sector's contributions to fragility or crisis, and maximise its
solutions to these problems. The Department lists the following
interventions as having helped the private sector contribute to
stability and development: public works programmes in post-conflict
situations; micro-finance; remittance initiatives; technical assistance
on legislation, customs and taxation; financial sector restructuring
and monetary policy advice.
70. Property rights are omitted from this list but
are clearly a significant strategy in building investment climates
in fragile states.
Land and property titling assist with reconstruction and economic
integration. Disciples of Hernando de Soto's approach to property
rights even claim that integration into the formal property system
can form part of anti-terrorism strategies.
DFID is working on property rights in a few fragile states - for
instance, in Angola, where is co-funding the Luanda Urban Poverty
Project, which has a considerable focus on land law.
However, DFID's property rights programmes are overwhelmingly
concentrated in more stable states such as Uganda, Kenya, Rwanda,
India and Vietnam. DFID should expand its resources for property
rights work to ensure programmes and projects are prioritised
for fragile and conflict-affected states.
71. But whilst property rights, access to finance
and other interventions in the enabling environment will open
market opportunities to a degree, PSD in such contexts may simply
not be appropriate or possible. Wars tend to eliminate or seriously
disable investment climates, and accordingly conflict prevention
strategies are, of course, the ultimate tool for addressing PSD
in fragile and conflict-affected states. As the Secretary of State
himself admitted, "The very basic responsibility of governments
is not having a war [
] Somalia [is] a country devastated
by 15 years of conflict, people are eking out an existence [
but is anybody going to come and invest money in Somalia while
the conflict goes on? No, they are not."
72. However, for states that are no longer in the
throes of out-and-out war, DFID needs a clearer strategy for
improving nascent, disabled and damaged investment climates. DFID's
emerging work-stream in this area must be strengthened to develop
a specific PSD strategy for fragile and conflict-affected states,
with strong links to complementary policy areas such as transparency
in the natural resources industry and conflict reduction. This
is particularly important given DFID's increasing profile in such
73. Another issue that this inquiry has grappled
with is how to improve the climate for investment and PSD in the
poorest countries. The Committee's visit to Malawi in February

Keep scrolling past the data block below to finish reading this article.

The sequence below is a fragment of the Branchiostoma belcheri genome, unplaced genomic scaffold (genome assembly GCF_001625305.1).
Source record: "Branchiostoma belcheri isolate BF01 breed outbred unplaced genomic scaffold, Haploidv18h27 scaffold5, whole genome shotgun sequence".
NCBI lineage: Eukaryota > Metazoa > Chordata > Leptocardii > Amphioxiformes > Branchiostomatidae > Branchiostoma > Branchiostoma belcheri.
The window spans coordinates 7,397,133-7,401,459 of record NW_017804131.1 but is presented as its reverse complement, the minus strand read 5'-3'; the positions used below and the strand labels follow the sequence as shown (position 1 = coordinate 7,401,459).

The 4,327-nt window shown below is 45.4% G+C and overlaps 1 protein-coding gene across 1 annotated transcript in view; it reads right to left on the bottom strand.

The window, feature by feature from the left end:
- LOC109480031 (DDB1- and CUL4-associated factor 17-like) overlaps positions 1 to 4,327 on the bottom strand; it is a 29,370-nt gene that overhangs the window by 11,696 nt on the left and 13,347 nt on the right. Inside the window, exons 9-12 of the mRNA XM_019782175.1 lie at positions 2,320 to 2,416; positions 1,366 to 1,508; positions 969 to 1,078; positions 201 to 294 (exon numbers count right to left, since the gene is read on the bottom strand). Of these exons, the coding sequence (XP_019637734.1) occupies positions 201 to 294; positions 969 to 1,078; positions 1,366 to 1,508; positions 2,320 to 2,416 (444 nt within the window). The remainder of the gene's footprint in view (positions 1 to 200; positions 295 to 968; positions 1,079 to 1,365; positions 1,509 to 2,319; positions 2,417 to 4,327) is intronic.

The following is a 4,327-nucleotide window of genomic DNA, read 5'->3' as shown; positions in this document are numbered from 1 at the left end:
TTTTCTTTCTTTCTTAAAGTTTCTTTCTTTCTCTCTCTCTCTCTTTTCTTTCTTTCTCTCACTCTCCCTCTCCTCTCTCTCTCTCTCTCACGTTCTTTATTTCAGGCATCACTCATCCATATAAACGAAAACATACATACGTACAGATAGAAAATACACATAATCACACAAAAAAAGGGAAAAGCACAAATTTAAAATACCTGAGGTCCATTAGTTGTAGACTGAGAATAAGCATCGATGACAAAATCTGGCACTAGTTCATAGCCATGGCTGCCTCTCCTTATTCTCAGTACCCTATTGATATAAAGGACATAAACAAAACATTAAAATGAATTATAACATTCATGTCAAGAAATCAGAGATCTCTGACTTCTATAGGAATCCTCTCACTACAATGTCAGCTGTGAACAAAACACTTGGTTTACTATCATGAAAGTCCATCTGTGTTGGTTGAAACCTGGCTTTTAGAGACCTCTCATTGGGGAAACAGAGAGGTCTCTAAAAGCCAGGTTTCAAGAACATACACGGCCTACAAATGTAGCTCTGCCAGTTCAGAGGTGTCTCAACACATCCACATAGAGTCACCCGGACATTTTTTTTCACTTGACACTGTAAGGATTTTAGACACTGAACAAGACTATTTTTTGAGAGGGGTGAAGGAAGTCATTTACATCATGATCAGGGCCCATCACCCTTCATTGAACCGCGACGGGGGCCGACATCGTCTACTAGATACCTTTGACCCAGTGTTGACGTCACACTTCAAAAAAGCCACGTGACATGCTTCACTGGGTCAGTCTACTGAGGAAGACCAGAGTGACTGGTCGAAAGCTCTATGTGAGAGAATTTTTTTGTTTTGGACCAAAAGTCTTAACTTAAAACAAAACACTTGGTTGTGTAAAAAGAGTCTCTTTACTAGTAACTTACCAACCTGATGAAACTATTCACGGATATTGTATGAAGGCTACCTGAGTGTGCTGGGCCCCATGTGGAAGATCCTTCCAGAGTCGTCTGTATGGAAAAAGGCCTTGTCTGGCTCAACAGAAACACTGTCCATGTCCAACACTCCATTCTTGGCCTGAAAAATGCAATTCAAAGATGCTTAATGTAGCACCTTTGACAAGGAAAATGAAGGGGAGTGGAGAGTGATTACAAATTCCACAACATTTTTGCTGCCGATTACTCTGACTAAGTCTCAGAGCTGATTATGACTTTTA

2006 witnessed a country which is simply too poor to have much
of a formal private sector. It is clear that in very poor countries,
where there is very little capital or purchasing power, donors
and governments have a particular obligation to step in and 'fill
the gap' between private sector reach and the poorest of the poor.
As Robert Annibale of Citibank told the Committee:
"There is a public good about providing
a certain level of inclusion into society, and some of that may
need to come from specialised institutions understanding that
post-conflict, war-affected or isolated communities or indigent
people may not be reached by commercial models".
74. To some extent, filling this gap is about pioneering
investment in difficult business environments to create a 'demonstrator
effect', which DFID has attempted to do for many years through
its principal instrument for risk finance, CDC (see Chapter 5
for more information on the CDC). DFID also works with pioneering
investors such as the IFC and helps to mitigate risks for the
private sector by providing initial finance for infrastructure
projects through the Emerging Africa Infrastructure Fund and GuarantCo.
75. Microfinance is clearly of signal importance
in reaching the financially excluded and thereby pulling the margins
of the private sector right down to the poorest of the poor. DFID
is often praised for its microfinance work,
but its successes in this area need to be scaled up radically
within the poorest countries; more than 90% of the population
in African countries remains financially excluded.
76. Instituting general measures to improve the investment
climate addressing competition, taxation, regulation,
infrastructure and corruption will be particularly pressing
within the poorest and least developed countries. Yet beyond re-stating
these wider PSD strategies, DFID had no specific strategies for
improving the investment climates of least developed countries
to share with the Committee. When asked about the specific example
of Malawi, the Secretary of State's response was simply that it
is "a small market
a very difficult example."
DFID had no clear answers to this inquiry on specific PSD
strategies for the poorest countries, beyond work on the enabling
environment and regional integration. A specific work-stream on
improving the investment climate of the poorest countries would
help identify a coherent strategy and more creative approaches
towards this end.
61 World Development Report 2005, Overview (pp.1-15). Back
World Development Report 2005, p.190. Back
Electricite de France, 'Electricity for All: Timetables, Targets,
Instruments' (2002), available online at http://www.geni.org/globalenergy/library/media_coverage/
UNICEF and WHO, 'Meeting the MDGs drinking water and sanitation
target - A mid-term assessment of progress' (2004). Back
See Commission for Africa, Section 7.3.2 on Infrastructure (pp.
Ev 187 [Professor Keith Palmer] Back
World Bank, 'Pro-Poor Growth in the 1990s' (2005). Back
Asian Development Bank, Japan Bank for International Cooperation
and the World Bank, 'Connecting East Asia: A New Structure' (2005).
Online at http://web.worldbank.org/WBSITE/EXTERNAL/
Ian Curtis, 2005, 'Infrastructure in the Context of the 2005 Agenda',
paper presented at Institution of Civil Engineers Conference:
'Accelerating Progress towards the Millennium Development Goals: